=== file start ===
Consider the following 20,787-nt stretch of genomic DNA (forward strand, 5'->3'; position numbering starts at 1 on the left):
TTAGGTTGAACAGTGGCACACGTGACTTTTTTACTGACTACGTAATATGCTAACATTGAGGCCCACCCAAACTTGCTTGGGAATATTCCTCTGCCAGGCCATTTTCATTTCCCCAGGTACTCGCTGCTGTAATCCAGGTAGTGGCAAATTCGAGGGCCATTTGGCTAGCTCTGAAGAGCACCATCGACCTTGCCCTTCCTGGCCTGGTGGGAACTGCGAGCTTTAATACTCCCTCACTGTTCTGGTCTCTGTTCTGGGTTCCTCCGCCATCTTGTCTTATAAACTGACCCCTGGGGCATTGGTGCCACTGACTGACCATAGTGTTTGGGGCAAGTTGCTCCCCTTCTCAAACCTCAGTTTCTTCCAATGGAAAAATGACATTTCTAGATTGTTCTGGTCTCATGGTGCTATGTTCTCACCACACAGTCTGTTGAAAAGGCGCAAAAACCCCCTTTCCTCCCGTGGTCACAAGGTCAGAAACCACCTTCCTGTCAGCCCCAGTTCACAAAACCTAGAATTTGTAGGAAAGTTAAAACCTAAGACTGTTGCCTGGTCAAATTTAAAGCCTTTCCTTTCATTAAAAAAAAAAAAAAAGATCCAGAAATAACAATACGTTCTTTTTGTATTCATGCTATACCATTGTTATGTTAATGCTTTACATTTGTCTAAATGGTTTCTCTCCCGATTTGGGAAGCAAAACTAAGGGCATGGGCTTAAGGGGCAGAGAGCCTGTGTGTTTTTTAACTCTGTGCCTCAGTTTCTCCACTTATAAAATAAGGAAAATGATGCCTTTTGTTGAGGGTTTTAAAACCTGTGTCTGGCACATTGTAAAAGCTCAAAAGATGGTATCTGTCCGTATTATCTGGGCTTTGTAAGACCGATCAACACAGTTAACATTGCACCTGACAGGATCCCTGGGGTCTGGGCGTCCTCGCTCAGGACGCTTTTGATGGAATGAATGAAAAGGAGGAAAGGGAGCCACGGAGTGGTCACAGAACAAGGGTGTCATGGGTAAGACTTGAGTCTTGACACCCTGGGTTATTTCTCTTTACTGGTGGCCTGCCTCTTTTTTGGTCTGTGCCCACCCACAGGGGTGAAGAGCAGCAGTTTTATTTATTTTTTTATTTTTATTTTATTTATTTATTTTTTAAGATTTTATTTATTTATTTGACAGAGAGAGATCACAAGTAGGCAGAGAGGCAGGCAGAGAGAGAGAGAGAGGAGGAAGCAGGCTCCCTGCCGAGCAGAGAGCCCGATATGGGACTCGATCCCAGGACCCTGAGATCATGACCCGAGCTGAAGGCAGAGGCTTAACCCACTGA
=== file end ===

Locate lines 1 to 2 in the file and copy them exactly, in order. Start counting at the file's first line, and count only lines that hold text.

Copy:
Consider the following 20,787-nt stretch of genomic DNA (forward strand, 5'->3'; position numbering starts at 1 on the left):
TTAGGTTGAACAGTGGCACACGTGACTTTTTTACTGACTACGTAATATGCTAACATTGAGGCCCACCCAAACTTGCTTGGGAATATTCCTCTGCCAGGCCATTTTCATTTCCCCAGGTACTCGCTGCTGTAATCCAGGTAGTGGCAAATTCGAGGGCCATTTGGCTAGCTCTGAAGAGCACCATCGACCTTGCCCTTCCTGGCCTGGTGGGAACTGCGAGCTTTAATACTCCCTCACTGTTCTGGTCTCTGTTCTGGGTTCCTCCGCCATCTTGTCTTATAAACTGACCCCTGGGGCATTGGTGCCACTGACTGACCATAGTGTTTGGGGCAAGTTGCTCCCCTTCTCAAACCTCAGTTTCTTCCAATGGAAAAATGACATTTCTAGATTGTTCTGGTCTCATGGTGCTATGTTCTCACCACACAGTCTGTTGAAAAGGCGCAAAAACCCCCTTTCCTCCCGTGGTCACAAGGTCAGAAACCACCTTCCTGTCAGCCCCAGTTCACAAAACCTAGAATTTGTAGGAAAGTTAAAACCTAAGACTGTTGCCTGGTCAAATTTAAAGCCTTTCCTTTCATTAAAAAAAAAAAAAAAGATCCAGAAATAACAATACGTTCTTTTTGTATTCATGCTATACCATTGTTATGTTAATGCTTTACATTTGTCTAAATGGTTTCTCTCCCGATTTGGGAAGCAAAACTAAGGGCATGGGCTTAAGGGGCAGAGAGCCTGTGTGTTTTTTAACTCTGTGCCTCAGTTTCTCCACTTATAAAATAAGGAAAATGATGCCTTTTGTTGAGGGTTTTAAAACCTGTGTCTGGCACATTGTAAAAGCTCAAAAGATGGTATCTGTCCGTATTATCTGGGCTTTGTAAGACCGATCAACACAGTTAACATTGCACCTGACAGGATCCCTGGGGTCTGGGCGTCCTCGCTCAGGACGCTTTTGATGGAATGAATGAAAAGGAGGAAAGGGAGCCACGGAGTGGTCACAGAACAAGGGTGTCATGGGTAAGACTTGAGTCTTGACACCCTGGGTTATTTCTCTTTACTGGTGGCCTGCCTCTTTTTTGGTCTGTGCCCACCCACAGGGGTGAAGAGCAGCAGTTTTATTTATTTTTTTATTTTTATTTTATTTATTTATTTTTTAAGATTTTATTTATTTATTTGACAGAGAGAGATCACAAGTAGGCAGAGAGGCAGGCAGAGAGAGAGAGAGAGGAGGAAGCAGGCTCCCTGCCGAGCAGAGAGCCCGATATGGGACTCGATCCCAGGACCCTGAGATCATGACCCGAGCTGAAGGCAGAGGCTTAACCCACTGA